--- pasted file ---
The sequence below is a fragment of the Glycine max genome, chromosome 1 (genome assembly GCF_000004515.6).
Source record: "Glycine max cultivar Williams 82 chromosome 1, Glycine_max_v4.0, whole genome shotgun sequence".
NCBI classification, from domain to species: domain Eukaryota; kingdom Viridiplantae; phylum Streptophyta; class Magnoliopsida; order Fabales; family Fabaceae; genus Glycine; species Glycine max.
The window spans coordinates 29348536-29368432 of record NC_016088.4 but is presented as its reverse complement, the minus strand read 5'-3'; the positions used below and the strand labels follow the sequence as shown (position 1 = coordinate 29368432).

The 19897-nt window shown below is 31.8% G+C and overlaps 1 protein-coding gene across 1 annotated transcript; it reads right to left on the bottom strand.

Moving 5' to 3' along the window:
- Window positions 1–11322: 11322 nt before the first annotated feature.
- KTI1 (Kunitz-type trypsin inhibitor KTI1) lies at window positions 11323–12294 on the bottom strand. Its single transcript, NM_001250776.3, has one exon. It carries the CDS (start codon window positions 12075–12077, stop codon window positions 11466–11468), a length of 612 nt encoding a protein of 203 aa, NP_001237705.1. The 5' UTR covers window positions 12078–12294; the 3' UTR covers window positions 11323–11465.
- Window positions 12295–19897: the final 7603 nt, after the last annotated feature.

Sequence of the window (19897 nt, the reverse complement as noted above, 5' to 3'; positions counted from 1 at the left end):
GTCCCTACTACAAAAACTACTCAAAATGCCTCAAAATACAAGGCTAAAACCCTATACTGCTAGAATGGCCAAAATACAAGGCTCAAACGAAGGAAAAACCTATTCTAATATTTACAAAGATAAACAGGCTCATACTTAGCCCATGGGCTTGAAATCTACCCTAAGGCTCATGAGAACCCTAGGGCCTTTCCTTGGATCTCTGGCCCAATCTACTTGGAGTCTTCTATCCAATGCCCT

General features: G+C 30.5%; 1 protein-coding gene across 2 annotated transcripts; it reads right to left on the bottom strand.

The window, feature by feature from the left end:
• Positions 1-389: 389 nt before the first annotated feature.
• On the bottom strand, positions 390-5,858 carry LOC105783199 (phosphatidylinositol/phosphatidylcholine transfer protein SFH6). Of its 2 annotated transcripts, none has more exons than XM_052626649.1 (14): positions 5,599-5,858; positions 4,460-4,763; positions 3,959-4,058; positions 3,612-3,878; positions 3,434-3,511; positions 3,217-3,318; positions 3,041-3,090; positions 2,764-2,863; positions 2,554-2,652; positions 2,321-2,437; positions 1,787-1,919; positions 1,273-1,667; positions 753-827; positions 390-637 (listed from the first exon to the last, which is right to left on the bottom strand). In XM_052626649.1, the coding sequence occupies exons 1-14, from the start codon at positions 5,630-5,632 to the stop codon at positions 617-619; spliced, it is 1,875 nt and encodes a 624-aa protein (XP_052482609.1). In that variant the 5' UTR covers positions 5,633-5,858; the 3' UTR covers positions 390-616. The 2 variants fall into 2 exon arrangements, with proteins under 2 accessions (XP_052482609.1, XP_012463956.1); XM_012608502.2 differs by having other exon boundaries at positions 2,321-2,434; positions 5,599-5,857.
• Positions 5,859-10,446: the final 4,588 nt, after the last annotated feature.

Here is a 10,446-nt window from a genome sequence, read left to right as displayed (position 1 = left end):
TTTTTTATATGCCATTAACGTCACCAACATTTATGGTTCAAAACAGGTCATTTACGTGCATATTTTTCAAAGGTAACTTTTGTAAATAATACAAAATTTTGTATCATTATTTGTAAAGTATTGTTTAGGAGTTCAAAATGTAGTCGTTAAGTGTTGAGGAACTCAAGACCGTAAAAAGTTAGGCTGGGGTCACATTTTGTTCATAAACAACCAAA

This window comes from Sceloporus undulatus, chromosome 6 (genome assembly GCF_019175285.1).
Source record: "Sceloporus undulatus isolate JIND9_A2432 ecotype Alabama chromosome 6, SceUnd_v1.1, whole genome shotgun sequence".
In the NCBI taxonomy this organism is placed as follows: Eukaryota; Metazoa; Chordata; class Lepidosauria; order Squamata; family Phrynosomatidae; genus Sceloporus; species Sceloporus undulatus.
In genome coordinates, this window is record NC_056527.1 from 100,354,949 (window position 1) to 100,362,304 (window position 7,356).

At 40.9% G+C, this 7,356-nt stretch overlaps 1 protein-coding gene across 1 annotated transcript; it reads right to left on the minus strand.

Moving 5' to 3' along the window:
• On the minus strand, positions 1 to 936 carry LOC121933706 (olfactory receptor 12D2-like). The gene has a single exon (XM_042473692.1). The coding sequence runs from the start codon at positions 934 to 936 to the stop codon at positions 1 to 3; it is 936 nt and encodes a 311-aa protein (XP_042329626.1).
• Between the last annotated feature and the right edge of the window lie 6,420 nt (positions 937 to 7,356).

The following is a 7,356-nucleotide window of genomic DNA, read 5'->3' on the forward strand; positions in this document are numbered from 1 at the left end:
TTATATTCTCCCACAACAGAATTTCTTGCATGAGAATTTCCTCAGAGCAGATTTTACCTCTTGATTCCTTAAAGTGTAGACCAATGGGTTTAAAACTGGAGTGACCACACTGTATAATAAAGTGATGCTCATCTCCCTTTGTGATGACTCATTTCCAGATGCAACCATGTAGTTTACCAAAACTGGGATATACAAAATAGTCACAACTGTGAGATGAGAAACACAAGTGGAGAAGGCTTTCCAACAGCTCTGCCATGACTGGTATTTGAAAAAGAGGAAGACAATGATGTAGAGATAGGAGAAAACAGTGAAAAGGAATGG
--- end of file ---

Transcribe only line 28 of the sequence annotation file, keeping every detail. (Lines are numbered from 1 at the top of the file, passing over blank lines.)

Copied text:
TTATATTCTCCCACAACAGAATTTCTTGCATGAGAATTTCCTCAGAGCAGATTTTACCTCTTGATTCCTTAAAGTGTAGACCAATGGGTTTAAAACTGGAGTGACCACACTGTATAATAAAGTGATGCTCATCTCCCTTTGTGATGACTCATTTCCAGATGCAACCATGTAGTTTACCAAAACTGGGATATACAAAATAGTCACAACTGTGAGATGAGAAACACAAGTGGAGAAGGCTTTCCAACAGCTCTGCCATGACTGGTATTTGAAAAAGAGGAAGACAATGATGTAGAGATAGGAGAAAACAGTGAAAAGGAATGG